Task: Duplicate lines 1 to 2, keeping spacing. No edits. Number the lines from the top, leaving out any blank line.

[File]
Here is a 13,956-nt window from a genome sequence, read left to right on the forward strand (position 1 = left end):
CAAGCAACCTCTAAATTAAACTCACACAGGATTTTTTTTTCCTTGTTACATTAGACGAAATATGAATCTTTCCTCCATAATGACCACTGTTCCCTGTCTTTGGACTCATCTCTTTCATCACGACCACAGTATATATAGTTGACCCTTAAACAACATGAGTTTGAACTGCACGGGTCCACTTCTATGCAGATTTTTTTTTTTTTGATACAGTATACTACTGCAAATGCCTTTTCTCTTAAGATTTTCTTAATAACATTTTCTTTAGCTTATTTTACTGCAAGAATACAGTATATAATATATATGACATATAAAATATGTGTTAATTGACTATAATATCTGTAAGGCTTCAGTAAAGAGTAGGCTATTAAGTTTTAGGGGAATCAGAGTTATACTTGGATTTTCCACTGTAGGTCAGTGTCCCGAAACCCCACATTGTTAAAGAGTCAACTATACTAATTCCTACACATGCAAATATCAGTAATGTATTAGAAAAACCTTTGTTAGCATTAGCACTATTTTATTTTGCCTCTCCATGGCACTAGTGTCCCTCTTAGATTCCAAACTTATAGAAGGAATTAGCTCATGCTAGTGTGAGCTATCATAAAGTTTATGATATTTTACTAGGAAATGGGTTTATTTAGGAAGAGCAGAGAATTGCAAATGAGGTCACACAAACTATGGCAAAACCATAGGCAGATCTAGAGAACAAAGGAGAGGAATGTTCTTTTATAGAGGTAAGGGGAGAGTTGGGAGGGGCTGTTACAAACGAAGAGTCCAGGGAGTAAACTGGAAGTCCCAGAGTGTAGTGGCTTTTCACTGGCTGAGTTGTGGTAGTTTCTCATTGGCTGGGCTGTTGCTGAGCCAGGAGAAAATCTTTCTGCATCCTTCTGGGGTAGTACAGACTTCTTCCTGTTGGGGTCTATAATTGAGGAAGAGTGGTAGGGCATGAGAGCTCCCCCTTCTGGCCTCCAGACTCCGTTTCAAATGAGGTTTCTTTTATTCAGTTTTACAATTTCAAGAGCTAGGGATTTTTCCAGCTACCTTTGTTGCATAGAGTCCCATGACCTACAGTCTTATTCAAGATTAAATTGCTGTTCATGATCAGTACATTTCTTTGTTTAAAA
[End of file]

Here is a 13,956-nt window from a genome sequence, read left to right on the forward strand (position 1 = left end):
CAAGCAACCTCTAAATTAAACTCACACAGGATTTTTTTTTCCTTGTTACATTAGACGAAATATGAATCTTTCCTCCATAATGACCACTGTTCCCTGTCTTTGGACTCATCTCTTTCATCACGACCACAGTATATATAGTTGACCCTTAAACAACATGAGTTTGAACTGCACGGGTCCACTTCTATGCAGATTTTTTTTTTTTTGATACAGTATACTACTGCAAATGCCTTTTCTCTTAAGATTTTCTTAATAACATTTTCTTTAGCTTATTTTACTGCAAGAATACAGTATATAATATATATGACATATAAAATATGTGTTAATTGACTATAATATCTGTAAGGCTTCAGTAAAGAGTAGGCTATTAAGTTTTAGGGGAATCAGAGTTATACTTGGATTTTCCACTGTAGGTCAGTGTCCCGAAACCCCACATTGTTAAAGAGTCAACTATACTAATTCCTACACATGCAAATATCAGTAATGTATTAGAAAAACCTTTGTTAGCATTAGCACTATTTTATTTTGCCTCTCCATGGCACTAGTGTCCCTCTTAGATTCCAAACTTATAGAAGGAATTAGCTCATGCTAGTGTGAGCTATCATAAAGTTTATGATATTTTACTAGGAAATGGGTTTATTTAGGAAGAGCAGAGAATTGCAAATGAGGTCACACAAACTATGGCAAAACCATAGGCAGATCTAGAGAACAAAGGAGAGGAATGTTCTTTTATAGAGGTAAGGGGAGAGTTGGGAGGGGCTGTTACAAACGAAGAGTCCAGGGAGTAAACTGGAAGTCCCAGAGTGTAGTGGCTTTTCACTGGCTGAGTTGTGGTAGTTTCTCATTGGCTGGGCTGTTGCTGAGCCAGGAGAAAATCTTTCTGCATCCTTCTGGGGTAGTACAGACTTCTTCCTGTTGGGGTCTATAATTGAGGAAGAGTGGTAGGGCATGAGAGCTCCCCCTTCTGGCCTCCAGACTCCGTTTCAAATGAGGTTTCTTTTATTCAGTTTTACAATTTCAAGAGCTAGGGATTTTTCCAGCTACCTTTGTTGCATAGAGTCCCATGACCTACAGTCTTATTCAAGATTAAATTGCTGTTCATGATCAGTACATTTCTTTGTTTAAAA